I have climbed this steep hill many times. The day is near its end. My lungs take in the cold, clear air. I pause in my ascent to gaze at the weather-beaten barn. The building has stood valiantly at the crest of the hill since 1918. The boards, creaky with age, are crumbly and dank. The few remaining shingles are hanging askew. Boards, with rusty nails intact, are littered around the barn.
The sight of the barn, however, is not my goal. The goal I seek is the beautiful, end-of-the day view from the top of the hill. From here, the snow glitters coldly as if sunlight is being reflected from the tiny ice prisms. The hills form a ravine in which a bubbly spring flows, and the ice of the pond at the end of the ravine reflects the glare of the setting sun. There is no sound except the plaintive wailing of the wind between the power lines.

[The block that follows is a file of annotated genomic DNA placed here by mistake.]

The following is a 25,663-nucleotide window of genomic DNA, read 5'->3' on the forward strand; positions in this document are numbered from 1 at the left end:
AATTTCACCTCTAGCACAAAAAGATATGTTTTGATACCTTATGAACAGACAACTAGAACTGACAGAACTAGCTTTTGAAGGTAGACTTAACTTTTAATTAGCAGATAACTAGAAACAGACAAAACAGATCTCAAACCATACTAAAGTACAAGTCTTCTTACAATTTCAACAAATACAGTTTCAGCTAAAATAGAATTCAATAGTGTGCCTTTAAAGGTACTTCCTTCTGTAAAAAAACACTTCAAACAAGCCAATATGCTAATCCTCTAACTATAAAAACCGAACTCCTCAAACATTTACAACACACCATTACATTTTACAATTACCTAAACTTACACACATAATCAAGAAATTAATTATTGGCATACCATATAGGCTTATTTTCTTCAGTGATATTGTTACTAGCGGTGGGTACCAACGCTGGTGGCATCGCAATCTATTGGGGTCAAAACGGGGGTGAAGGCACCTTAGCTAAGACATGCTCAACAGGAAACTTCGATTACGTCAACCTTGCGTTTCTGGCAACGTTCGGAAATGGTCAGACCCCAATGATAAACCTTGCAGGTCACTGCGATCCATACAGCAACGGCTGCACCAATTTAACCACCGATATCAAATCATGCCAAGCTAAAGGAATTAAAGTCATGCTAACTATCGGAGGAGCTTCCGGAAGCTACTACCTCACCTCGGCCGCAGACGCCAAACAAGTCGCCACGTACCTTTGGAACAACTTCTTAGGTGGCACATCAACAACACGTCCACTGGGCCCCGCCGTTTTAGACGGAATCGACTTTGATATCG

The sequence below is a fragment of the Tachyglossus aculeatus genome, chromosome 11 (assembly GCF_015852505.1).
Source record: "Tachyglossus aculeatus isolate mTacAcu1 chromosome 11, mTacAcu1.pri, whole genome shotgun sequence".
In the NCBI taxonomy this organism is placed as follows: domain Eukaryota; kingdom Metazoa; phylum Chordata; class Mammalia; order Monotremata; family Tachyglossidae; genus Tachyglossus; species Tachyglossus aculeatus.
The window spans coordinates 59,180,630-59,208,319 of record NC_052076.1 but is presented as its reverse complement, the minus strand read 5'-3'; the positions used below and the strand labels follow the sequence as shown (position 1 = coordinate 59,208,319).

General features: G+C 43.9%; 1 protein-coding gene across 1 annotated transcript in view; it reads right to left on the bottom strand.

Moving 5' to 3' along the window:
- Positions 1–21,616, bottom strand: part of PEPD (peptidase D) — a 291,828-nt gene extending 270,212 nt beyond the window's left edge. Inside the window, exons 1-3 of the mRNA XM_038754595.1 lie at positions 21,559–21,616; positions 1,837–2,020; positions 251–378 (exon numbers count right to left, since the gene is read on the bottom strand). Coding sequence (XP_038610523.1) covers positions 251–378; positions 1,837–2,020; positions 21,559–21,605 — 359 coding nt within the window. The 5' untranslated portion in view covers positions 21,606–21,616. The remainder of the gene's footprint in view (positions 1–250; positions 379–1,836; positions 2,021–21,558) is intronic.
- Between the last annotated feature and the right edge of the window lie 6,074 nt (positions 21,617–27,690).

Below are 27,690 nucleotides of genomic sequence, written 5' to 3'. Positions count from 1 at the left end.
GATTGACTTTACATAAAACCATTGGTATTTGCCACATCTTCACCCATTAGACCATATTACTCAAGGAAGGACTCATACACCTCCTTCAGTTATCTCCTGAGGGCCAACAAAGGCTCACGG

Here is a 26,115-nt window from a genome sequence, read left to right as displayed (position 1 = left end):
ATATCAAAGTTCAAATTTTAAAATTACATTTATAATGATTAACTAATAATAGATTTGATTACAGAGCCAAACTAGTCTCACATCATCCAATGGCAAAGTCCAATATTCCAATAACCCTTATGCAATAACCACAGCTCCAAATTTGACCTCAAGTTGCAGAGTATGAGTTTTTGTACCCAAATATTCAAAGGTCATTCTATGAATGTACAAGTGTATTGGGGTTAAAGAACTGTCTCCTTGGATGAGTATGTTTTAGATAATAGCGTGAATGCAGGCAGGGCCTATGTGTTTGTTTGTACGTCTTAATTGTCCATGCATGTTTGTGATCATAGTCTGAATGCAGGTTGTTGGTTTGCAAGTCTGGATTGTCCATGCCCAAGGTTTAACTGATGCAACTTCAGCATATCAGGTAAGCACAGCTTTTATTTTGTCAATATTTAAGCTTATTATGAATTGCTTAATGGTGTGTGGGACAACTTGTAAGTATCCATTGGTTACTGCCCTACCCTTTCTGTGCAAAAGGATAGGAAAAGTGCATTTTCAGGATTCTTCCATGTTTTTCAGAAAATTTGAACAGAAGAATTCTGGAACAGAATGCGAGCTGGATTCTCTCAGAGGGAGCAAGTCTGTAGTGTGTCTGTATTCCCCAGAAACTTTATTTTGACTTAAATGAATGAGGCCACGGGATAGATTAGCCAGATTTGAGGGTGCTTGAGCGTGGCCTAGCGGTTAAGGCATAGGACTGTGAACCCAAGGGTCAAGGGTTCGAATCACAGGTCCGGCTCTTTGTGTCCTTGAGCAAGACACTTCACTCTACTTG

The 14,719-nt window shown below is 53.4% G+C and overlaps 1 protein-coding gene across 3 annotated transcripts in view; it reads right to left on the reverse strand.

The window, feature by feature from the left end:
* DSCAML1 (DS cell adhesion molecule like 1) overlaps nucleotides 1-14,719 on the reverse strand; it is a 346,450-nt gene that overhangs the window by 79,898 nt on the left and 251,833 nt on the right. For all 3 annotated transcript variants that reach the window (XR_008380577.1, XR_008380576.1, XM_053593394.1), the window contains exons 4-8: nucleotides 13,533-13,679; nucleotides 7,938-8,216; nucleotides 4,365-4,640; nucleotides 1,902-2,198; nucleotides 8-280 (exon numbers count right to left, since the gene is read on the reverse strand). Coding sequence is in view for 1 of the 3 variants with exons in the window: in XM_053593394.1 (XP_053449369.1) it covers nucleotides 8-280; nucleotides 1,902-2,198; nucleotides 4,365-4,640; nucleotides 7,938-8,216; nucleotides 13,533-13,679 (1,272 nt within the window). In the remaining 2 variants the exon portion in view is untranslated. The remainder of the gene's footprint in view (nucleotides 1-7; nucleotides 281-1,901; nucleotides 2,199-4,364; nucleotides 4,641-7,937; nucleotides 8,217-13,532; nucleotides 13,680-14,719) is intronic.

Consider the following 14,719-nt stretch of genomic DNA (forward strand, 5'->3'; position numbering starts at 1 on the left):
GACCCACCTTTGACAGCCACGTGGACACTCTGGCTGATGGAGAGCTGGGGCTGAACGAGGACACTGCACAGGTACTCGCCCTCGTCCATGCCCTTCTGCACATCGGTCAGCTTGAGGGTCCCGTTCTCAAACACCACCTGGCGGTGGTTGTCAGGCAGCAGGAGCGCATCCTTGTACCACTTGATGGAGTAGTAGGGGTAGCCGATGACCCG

Moments pass, and as I watch, the snow slowly turns gray; the ice is once again flat and dead. The life-giving sun has set, and the hills and valley have lost their majestic quality. I suddenly notice how cold it has become, and after one last glance at the darkened valley and reddened sky, I turn and start for home.
For my father, Franklin Ringer, who passed away on this day 19 years ago. I still miss you.